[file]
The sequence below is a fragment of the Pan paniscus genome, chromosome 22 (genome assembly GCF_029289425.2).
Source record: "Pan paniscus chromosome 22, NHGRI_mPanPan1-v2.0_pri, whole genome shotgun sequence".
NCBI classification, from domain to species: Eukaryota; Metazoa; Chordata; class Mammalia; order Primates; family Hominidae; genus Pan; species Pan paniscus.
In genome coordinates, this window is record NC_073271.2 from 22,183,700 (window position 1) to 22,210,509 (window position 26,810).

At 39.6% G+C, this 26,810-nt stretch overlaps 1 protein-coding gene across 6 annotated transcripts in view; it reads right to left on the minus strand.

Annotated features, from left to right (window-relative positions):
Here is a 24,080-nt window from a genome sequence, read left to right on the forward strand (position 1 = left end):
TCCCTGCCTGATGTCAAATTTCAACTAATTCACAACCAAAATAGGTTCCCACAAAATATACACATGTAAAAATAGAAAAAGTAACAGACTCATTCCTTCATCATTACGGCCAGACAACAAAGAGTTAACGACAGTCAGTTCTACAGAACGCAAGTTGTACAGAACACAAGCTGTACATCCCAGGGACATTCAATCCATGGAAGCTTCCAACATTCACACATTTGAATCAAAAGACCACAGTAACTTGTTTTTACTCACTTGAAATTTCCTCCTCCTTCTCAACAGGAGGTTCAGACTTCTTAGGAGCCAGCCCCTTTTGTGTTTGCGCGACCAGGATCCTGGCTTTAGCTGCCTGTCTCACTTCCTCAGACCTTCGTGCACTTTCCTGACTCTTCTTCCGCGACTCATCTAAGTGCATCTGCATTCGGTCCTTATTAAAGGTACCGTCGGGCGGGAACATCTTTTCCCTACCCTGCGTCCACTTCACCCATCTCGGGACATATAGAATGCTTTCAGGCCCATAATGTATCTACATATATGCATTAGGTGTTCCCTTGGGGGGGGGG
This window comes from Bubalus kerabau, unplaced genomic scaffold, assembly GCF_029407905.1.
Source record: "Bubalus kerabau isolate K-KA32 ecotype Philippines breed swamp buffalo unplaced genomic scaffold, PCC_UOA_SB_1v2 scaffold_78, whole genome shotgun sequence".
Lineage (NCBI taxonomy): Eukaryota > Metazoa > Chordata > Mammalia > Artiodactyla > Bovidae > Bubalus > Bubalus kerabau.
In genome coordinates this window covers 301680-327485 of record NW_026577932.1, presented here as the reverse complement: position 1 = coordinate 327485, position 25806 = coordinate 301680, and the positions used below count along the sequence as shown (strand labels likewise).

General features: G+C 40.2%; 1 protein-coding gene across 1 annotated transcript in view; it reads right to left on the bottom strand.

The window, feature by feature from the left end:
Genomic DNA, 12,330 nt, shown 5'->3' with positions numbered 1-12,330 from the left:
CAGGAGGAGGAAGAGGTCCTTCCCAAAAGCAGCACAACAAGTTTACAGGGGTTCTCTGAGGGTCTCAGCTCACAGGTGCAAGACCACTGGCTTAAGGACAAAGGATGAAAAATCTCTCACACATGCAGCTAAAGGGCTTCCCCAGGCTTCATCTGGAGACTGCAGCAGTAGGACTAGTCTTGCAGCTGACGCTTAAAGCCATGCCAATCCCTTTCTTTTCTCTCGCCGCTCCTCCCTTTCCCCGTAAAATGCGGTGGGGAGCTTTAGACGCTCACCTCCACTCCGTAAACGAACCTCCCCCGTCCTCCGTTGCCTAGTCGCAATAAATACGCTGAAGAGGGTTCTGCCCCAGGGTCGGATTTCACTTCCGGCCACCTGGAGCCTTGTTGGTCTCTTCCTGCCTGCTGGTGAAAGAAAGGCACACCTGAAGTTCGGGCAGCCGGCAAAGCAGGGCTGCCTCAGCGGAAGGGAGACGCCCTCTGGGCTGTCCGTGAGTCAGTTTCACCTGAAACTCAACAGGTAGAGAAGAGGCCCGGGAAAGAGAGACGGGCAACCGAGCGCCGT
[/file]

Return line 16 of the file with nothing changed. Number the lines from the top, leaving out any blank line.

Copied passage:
CAGGAGGAGGAAGAGGTCCTTCCCAAAAGCAGCACAACAAGTTTACAGGGGTTCTCTGAGGGTCTCAGCTCACAGGTGCAAGACCACTGGCTTAAGGACAAAGGATGAAAAATCTCTCACACATGCAGCTAAAGGGCTTCCCCAGGCTTCATCTGGAGACTGCAGCAGTAGGACTAGTCTTGCAGCTGACGCTTAAAGCCATGCCAATCCCTTTCTTTTCTCTCGCCGCTCCTCCCTTTCCCCGTAAAATGCGGTGGGGAGCTTTAGACGCTCACCTCCACTCCGTAAACGAACCTCCCCCGTCCTCCGTTGCCTAGTCGCAATAAATACGCTGAAGAGGGTTCTGCCCCAGGGTCGGATTTCACTTCCGGCCACCTGGAGCCTTGTTGGTCTCTTCCTGCCTGCTGGTGAAAGAAAGGCACACCTGAAGTTCGGGCAGCCGGCAAAGCAGGGCTGCCTCAGCGGAAGGGAGACGCCCTCTGGGCTGTCCGTGAGTCAGTTTCACCTGAAACTCAACAGGTAGAGAAGAGGCCCGGGAAAGAGAGACGGGCAACCGAGCGCCGT